Born in Brooklyn in 1910, Shulman studied photography only briefly at his high school, and although he sometimes took photos whilst a student at Berkeley to earn some money, it was only through a chance meeting with architect Richard Neutra in 1936 that he really started on his career path. Shulman’s sister happened to rent a room to one of Neutra’s draftsmen, who invited him along one day to see the construction of the Kun House in Los Angeles. And fortuitously, Shulman took his camera along. "I had never seen a modern house before," Shulman said. It "intrigued me with its strange forms -- beyond any previous identity of a house in my experience."  He developed a few of the pictures he shot and gave them to the draftsman, who in turn showed them to Neutra. The architect was impressed with what he saw, and invited Shulman to photograph some more of his projects, and thus began his career as an architectural photographer.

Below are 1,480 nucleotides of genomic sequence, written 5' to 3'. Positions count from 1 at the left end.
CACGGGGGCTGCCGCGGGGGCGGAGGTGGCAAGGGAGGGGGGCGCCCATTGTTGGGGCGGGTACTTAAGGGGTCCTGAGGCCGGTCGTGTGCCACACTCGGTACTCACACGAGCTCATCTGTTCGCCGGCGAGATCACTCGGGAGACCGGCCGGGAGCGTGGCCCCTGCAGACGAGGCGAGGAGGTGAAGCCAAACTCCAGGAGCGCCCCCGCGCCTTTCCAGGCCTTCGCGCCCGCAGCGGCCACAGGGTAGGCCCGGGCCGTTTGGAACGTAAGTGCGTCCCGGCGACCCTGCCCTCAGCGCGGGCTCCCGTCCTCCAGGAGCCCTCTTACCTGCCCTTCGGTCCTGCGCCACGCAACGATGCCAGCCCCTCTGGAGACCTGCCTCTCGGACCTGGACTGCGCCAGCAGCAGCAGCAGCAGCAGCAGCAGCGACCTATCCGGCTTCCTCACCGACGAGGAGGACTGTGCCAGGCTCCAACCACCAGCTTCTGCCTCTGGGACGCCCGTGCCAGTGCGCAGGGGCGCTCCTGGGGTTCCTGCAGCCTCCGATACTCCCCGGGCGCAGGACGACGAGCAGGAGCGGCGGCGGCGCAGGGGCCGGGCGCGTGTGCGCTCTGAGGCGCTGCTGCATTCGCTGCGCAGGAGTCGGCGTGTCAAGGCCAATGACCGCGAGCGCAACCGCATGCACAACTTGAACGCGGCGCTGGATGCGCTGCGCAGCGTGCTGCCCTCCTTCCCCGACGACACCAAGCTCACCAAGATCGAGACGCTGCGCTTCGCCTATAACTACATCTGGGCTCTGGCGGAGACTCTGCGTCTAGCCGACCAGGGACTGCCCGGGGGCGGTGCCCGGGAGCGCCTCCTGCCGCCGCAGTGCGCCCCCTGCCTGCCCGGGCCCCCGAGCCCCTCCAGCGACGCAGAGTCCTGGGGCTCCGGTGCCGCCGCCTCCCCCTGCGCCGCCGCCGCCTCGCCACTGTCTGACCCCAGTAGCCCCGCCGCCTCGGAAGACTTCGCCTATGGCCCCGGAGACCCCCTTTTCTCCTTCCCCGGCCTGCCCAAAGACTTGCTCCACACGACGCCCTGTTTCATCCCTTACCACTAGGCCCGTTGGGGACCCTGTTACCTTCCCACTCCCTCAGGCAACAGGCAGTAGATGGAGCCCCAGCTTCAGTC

Through Neutra, Shulman met other prominent architects of the time who were pushing the boundaries of architecture and defining the Modernist movement, and over the following decades he photographed the key work of nearly every pioneering architect - Rudolf M. Schindler, Frank Lloyd Wright, Charles Eames, Raphael S. Soriano, John Lautner, Eero Saarinen and Pierre Koenig to name a few. It was his shot of Koenig’s stunning glass-walled Case Study House No. 22 overlooking Los Angeles at night, taken in 1960, which would really cement his reputation.  Featuring two women casually chatting with a jaw-dropping backdrop of Los Angeles at night spread out beneath them, it perfectly encapsulated the aspirational, sleek, idealized modern Hollywood dream of that era, and is one of the 20th Century’s most iconic images. As architecture critic Paul Goldberger wrote in the New York Times, " [it is] one of those singular images that sum up an entire city at a moment in time."